In the middle frame, though, Australia began to dominate. Outshooting the Kiwis 21-10, it jumped to a 3-1 lead on goals from Rylie Padjen and Ashlie Aparicio. The third proved one-sided, with Godfrey scoring twice more to complete her hat-trick and assisting on a goal for Kate Thiema, who was nominated as Australia’s player of the game. Natasha Farrier added a goal to her earlier pair of helpers as the game finished 7-1 to the Aussies.

Australia turned this tournament into a longer trip north. Swapping a southern hemisphere summer for the snows of Scandinavia, Stuart Philps and his team flew to Sweden for a week-long training camp in Tranas. The Aussies took on a couple of local women’s teams in exhibition games and worked on their pre-tournament preparations. All of that helped to set up a flying start in Akureyri, where a 6-1 victory over the host in the opening game set the tone for an impressive display.

Over the course of the tournament, Australia allowed just four goals and scored 39. The team that came closest to matching the eventual champion was Turkey, for whom goalie Sera Dogramaci produced a stellar display, making 39 saves to keep the score to 2-1. Dogramaci had some local knowledge to help her; she plays her club hockey in Australia with the Sydney Sirens.

New Zealand, defeated in the de facto gold medal game, went home with bronze. But there was also optimism after a relatively youthful roster proved that it could compete on the international stage. Jana Kivell, a 19-year-old rookie, led the team in scoring with eight points. Better known in the inline hockey world, she adapted well to the ice. Ice Fernz head coach Rachel Park told the Puck Yeah podcast: “I’m really excited for her. She’s definitely come into her own and the stats speak for themselves. It can be very nervewracking for a player in her position but we’re seeing her shoot the puck more. She’s got a killer touch and she can put the puck in the net.”

Park also spoke of the backing her team enjoyed in New Zealand and the importance of that support in helping to fund the long trip to Iceland. “We had lots of conversations about the future of women’s ice hockey and the girls we are inspiring along the way. We’re really appreciative of all that support and these girls are trying to do it for everyone back home.”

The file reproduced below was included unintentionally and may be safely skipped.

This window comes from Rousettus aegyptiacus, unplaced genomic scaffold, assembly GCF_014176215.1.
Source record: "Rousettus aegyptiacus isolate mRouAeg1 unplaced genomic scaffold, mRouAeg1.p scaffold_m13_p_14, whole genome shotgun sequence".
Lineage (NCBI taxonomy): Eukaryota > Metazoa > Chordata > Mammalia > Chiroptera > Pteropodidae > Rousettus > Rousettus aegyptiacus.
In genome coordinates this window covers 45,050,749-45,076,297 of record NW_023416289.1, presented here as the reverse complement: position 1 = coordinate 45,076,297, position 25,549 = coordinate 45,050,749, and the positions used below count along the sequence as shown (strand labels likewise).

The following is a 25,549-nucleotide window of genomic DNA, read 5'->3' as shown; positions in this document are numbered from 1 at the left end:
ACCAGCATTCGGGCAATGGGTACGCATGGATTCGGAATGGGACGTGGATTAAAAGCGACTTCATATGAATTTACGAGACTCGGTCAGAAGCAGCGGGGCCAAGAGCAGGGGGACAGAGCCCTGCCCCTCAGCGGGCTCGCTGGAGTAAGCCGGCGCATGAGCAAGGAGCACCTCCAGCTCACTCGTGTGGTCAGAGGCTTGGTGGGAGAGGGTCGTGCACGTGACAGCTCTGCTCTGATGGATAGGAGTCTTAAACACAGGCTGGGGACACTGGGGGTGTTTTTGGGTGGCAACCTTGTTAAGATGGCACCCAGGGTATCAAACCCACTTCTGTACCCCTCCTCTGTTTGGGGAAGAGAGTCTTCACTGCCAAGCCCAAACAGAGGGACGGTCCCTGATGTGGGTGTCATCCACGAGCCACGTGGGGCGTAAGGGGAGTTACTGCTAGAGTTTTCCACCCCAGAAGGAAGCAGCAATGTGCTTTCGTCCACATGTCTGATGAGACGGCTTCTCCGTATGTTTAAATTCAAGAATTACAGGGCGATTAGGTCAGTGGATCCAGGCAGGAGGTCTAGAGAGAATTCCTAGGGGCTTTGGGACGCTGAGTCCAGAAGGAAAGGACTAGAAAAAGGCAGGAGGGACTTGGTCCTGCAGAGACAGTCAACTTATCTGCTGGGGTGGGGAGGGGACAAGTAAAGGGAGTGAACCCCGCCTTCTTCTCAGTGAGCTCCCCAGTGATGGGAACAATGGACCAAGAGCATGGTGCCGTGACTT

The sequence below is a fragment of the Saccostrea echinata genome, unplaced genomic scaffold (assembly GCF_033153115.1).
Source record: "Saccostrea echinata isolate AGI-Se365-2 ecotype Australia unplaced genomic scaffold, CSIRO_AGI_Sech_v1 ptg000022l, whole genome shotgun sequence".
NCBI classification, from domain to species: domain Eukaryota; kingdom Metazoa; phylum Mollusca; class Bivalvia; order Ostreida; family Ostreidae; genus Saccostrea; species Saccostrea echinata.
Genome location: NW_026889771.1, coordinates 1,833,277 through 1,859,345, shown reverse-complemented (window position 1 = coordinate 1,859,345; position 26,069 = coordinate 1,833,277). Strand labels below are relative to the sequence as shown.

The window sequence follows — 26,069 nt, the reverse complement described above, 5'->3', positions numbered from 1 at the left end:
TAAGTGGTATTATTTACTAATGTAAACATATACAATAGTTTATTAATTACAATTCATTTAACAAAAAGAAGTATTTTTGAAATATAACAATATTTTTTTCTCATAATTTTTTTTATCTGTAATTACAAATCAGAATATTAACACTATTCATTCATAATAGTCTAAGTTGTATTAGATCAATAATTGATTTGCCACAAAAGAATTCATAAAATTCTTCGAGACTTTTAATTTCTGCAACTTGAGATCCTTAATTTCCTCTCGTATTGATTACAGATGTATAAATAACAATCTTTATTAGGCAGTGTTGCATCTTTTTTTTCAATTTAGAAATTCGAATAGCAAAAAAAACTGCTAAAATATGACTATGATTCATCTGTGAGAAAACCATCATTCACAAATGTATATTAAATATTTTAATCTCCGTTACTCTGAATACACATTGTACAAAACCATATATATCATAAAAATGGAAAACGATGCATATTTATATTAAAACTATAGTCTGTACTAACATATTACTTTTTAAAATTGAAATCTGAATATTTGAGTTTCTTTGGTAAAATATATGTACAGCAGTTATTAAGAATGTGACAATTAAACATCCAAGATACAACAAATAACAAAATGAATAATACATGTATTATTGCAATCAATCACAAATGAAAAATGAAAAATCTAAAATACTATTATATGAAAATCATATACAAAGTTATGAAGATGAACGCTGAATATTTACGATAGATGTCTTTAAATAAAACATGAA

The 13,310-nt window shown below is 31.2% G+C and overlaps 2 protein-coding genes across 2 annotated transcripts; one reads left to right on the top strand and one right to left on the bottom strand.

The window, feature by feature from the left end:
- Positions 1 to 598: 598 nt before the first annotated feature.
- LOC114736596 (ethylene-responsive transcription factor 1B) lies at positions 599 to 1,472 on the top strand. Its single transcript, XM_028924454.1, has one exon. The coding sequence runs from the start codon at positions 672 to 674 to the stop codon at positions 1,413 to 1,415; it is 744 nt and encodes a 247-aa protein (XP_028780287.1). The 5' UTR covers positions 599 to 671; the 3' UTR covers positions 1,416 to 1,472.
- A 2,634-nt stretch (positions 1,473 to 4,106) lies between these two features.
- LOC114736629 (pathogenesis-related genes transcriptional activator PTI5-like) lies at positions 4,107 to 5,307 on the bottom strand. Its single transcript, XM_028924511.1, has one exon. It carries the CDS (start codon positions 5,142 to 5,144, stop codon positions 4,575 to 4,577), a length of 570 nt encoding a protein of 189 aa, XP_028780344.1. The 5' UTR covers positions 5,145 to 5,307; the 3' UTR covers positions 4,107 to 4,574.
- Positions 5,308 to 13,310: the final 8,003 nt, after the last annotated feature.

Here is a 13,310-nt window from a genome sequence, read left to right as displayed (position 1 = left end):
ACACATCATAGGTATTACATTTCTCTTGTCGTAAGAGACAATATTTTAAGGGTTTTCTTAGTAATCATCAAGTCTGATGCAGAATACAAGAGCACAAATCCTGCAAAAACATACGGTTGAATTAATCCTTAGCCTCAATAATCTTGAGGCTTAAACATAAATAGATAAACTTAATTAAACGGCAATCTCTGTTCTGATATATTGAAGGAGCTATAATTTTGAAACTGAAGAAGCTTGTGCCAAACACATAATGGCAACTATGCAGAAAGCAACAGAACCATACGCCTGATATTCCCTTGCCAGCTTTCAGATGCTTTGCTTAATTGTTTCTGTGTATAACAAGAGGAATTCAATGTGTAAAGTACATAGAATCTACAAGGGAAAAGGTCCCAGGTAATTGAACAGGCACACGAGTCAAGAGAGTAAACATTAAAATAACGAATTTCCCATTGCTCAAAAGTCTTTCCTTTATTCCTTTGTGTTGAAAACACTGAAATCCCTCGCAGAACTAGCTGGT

Host nation Iceland took silver and wrapped up proceedings with a 7-0 victory over Ukraine in the last game. Silvia Bjorgvinsdottir scored 2+1 in that game to finish with a tournament-leading 13 (8+5) points. The 20-year-old Akureyri native was chosen as the event’s top forward on her return to her hometown; at the end of last season she left the local Skautafelag club to join Sodertalje in Sweden’s Division 1. Team-mate and namesake Sunna Bjorgvinsdottir (no relation) made a similar journey. With 85 points between them in Swedish hockey this season, those two are the most successful of Iceland’s ‘exports’, a small group of players developing their careers in Sweden and Norway.

Another export, Australia’s Olivia Last, won the top goalie prize. She allowed three goals in three games, stopping 95.5% of the shots she faced. Like Bjorgvinsdottir, she’s also moved to the Baltic and is playing this season with RoKi in Finland. Australia’s captain, Rylie Padjen, twice an Australian national champion with Melbourne Ice, took the top defenseman honours.

IIHF president Fasel: “It will not come to a World Championship with ghost games”

Source:Blick

The 2020 World Championship in Switzerland is scheduled to start in about 69 days – or will it also be in jeopardy due to the circulating Coronavirus?

“We are in close contact with the organizers and try to analyze the situation,” IIHF president René Fasel tells the Blick in an interview. “We will wait until 15 March to see how this pandemic develops. After that we might be able to say more.”

According to Fasel, the IIHF’s medical commission is currently meeting in Budapest, where it will probably be decided that in a first step all international tournaments in March and all U18-events are going to be cancelled.

When asked about if there is a deadline for a cancellation of the Worlds in Switzerland, Fasel does not reveal a date but explains that for a cancellation it would require a political decision due to medical concerns, not least because of financial and insurance issues.

In case politics should allow the 2020 World Championship to be held but require the games to be played behind closed doors, the IIHF president gives a unequivocal answer: “It will not come to a World Championship with ghost games, that makes no sense at all from my point of view.”

Moreover, Fasel reveals that the IIHF is insured against a cancellation due to force majeure already since 2012 and that they recommend every organizer to do the same. The Swiss organizers, for their part, have taken out this insurance. Financial damage would therefore be excluded.